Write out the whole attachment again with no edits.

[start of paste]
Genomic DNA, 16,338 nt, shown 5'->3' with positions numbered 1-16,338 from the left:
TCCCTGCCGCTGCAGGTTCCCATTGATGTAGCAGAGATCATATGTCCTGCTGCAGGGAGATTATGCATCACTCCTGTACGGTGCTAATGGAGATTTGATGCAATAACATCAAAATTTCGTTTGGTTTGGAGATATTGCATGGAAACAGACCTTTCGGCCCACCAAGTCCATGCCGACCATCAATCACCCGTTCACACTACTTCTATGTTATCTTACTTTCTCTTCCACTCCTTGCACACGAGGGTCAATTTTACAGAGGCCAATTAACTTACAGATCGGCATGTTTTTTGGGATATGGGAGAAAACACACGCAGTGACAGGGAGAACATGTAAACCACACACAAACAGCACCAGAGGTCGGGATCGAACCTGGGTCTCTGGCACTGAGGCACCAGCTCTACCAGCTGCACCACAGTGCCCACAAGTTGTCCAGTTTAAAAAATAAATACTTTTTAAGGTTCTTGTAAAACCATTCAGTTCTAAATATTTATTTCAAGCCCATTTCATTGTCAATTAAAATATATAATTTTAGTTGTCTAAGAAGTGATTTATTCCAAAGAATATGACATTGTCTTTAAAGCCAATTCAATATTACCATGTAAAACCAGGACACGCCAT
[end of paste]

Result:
Genomic DNA, 16,338 nt, shown 5'->3' with positions numbered 1-16,338 from the left:
TCCCTGCCGCTGCAGGTTCCCATTGATGTAGCAGAGATCATATGTCCTGCTGCAGGGAGATTATGCATCACTCCTGTACGGTGCTAATGGAGATTTGATGCAATAACATCAAAATTTCGTTTGGTTTGGAGATATTGCATGGAAACAGACCTTTCGGCCCACCAAGTCCATGCCGACCATCAATCACCCGTTCACACTACTTCTATGTTATCTTACTTTCTCTTCCACTCCTTGCACACGAGGGTCAATTTTACAGAGGCCAATTAACTTACAGATCGGCATGTTTTTTGGGATATGGGAGAAAACACACGCAGTGACAGGGAGAACATGTAAACCACACACAAACAGCACCAGAGGTCGGGATCGAACCTGGGTCTCTGGCACTGAGGCACCAGCTCTACCAGCTGCACCACAGTGCCCACAAGTTGTCCAGTTTAAAAAATAAATACTTTTTAAGGTTCTTGTAAAACCATTCAGTTCTAAATATTTATTTCAAGCCCATTTCATTGTCAATTAAAATATATAATTTTAGTTGTCTAAGAAGTGATTTATTCCAAAGAATATGACATTGTCTTTAAAGCCAATTCAATATTACCATGTAAAACCAGGACACGCCAT